The Business of Yorkshire - Part 1.
In August 1642 King Charles I raised his standard at Nottingham and shortly after he led his army south to Edgehill where the first major battle of the Civil War was fought.
At the outbreak of the Civil War Ferdinando, Lord Fairfax, was commanding officer of the Northern Association, the Parliamentarian forces in Yorkshire. His son, Sir Thomas, was to prove a more capable leader than his elderly father and was an extremely courageous and able cavalry commander who became one of the major Parliamentarian figures in the Civil Wars.
The Royalists in Yorkshire were under the command of the Earl of Cumberland who was sadly lacking in initiative and they were unable to do much more than hold York and the routes north. Parliamentary forces were active in raiding these routes from Scarborough on the East coast.
The Fairfaxes and their fellow Parliamentarian commanders at Hull, the Hothams, were able to move across the county almost at will and even raided the city of York.
In October 1642 the more energetic of Cumberland’s lieutenants became increasingly frustrated with their general’s lack of action and forced Cumberland to hand over his command to the Earl of Newcastle who was much more enthusiastic in his approach. Newcastle’s staff officers were nearly all experienced soldiers and tested in many years of combat abroad.
Newcastle was a man of immense wealth, influence and power in the north of England.
23rd October 1642 – First attack on Bradford by approximately 800 Royalists with 2 cannon was beaten off by 300 local militia and irregulars who prevailed in spite of being heavily outnumbered. Following this setback the Royalists abandoned Leeds which was then occupied by Parliamentarian forces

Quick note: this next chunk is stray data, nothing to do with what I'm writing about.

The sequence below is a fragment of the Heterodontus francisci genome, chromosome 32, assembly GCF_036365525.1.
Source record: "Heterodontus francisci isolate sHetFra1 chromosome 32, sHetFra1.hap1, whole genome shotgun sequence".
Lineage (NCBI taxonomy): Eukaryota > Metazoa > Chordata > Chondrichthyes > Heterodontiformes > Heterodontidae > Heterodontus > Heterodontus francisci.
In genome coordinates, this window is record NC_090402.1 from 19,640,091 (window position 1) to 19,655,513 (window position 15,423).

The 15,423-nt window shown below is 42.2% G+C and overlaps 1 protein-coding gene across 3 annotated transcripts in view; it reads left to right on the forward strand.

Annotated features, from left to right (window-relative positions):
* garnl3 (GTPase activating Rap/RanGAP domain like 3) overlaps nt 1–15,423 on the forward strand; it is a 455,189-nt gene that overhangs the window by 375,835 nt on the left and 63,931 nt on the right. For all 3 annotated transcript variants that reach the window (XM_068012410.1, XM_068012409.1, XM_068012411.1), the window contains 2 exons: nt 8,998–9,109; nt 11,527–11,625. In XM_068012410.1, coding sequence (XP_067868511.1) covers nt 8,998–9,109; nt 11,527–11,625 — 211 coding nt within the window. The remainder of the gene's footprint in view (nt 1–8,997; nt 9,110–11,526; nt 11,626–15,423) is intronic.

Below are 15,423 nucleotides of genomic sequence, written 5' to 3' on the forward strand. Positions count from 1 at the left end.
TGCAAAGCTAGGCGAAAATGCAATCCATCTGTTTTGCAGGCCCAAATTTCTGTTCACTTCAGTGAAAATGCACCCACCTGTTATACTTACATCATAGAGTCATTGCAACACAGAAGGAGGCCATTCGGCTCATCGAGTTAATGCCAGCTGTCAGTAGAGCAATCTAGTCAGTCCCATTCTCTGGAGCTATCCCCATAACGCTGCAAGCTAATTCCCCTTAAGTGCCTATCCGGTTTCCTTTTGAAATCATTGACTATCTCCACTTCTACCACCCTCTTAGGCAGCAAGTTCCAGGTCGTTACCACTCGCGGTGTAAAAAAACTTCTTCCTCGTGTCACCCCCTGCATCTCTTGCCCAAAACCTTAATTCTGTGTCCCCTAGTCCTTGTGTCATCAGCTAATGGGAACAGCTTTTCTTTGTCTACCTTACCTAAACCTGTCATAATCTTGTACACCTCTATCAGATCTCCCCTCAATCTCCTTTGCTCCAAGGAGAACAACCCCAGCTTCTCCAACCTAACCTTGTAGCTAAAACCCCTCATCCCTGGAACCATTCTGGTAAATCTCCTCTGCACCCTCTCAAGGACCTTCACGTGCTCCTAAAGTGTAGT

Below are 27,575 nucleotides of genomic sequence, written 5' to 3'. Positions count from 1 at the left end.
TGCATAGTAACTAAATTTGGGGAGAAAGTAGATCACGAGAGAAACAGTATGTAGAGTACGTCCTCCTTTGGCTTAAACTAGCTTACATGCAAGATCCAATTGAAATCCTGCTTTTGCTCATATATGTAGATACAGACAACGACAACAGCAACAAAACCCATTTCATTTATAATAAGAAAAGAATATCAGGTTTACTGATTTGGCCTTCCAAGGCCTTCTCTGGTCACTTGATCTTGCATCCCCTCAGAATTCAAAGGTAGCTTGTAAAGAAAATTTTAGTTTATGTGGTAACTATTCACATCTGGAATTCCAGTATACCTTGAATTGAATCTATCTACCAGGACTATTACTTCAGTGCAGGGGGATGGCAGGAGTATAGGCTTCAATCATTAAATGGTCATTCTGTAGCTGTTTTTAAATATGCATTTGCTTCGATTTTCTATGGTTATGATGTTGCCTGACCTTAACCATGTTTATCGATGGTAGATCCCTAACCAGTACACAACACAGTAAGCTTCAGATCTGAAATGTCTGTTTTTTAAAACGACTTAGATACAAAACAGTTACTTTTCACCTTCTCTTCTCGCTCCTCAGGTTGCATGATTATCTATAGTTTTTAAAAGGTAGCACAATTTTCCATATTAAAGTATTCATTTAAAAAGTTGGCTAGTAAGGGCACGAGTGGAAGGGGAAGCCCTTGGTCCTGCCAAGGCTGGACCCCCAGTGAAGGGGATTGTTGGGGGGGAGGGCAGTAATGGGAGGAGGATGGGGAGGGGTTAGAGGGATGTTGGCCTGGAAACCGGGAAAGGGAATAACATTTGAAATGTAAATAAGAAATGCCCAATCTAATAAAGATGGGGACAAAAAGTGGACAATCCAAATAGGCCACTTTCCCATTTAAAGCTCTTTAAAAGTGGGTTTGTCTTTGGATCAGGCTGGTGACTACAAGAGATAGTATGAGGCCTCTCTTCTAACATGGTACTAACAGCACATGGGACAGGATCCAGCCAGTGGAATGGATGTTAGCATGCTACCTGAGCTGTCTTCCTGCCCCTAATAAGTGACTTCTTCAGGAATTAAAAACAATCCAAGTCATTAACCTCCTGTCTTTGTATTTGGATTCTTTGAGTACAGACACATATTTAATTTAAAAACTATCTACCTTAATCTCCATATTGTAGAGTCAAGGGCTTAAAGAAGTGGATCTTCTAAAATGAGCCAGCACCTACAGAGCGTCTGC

Newcastle assembled an army of between 8,000 and 9,000 men and, in December 1642, marched south into Yorkshire to join up with the Royalist forces already in the county.
There was now a very great risk to the Parliamentarian forces in Yorkshire who were considerably outnumbered and seriously under threat.
Newcastle acted immediately on arrival in York and launched attacks on the Parliamentarian forces in the area.
During November the Fairfaxes remained in Bradford and recruited and trained an army from the area.
At the end of November they made their main base at Tadcaster which was ideally positioned to threaten York and was in between the 2 Parliamentarian strongholds of the West Riding and Hull.
Lord Fairfax and a force of 900 men were positioned at Tadcaster with 300 infantry and 40 cavalry, under the command of Sir Thomas Fairfax, at Wetherby. Both were important crossing points over the River Wharfe. At the end of November Sir Thomas and his force at Wetherby were caught napping by a surprise dawn attack by the royalists under Sir Thomas Glenham.
This was repulsed with some difficulty and only after Fairfax’s gun powder store blew up causing the attackers to flee as they believed Sir Thomas had cannon in the town.
7th December 1642 - a large Royalist army under the command of the Earl of Newcastle attacked Tadcaster. Lord Fairfax’s force was outnumbered by 10 to 1. Unable to withdraw he had no option but to stand and fight and positioned in his men in houses and in defensive positions around the bridge.
A hard contest ensued throughout the day with the Royalists making determined assaults but being repeatedly driven back by the defenders. Newcastle withdrew his army at nightfall planning to renew his attack the next day.
In spite of his success Lord Fairfax was forced to withdraw from the town during the night due to a shortage of ammunition and lack of men. The Fairfaxes headed south east to occupy Selby.
The Royalists then moved to relieve the small Royalist garrison at Pontefract.
Sir Thomas Fairfax attempted to break back to the West Riding of Yorkshire but was prevented from doing so in spite of gaining small victories in cavalry actions at Monk Fryston and Sherburn in Elmet on the 10th and 12/13th December respectively.
Newcastle then decided to advance into the West Riding and attack centres of Parliamentary support in the region. His main target was Bradford.
Royalist forces under the command of Sir William Savile occupied Leeds and Wakefield which were surrendered by the local inhabitants with only light resistance.
Sir William Savile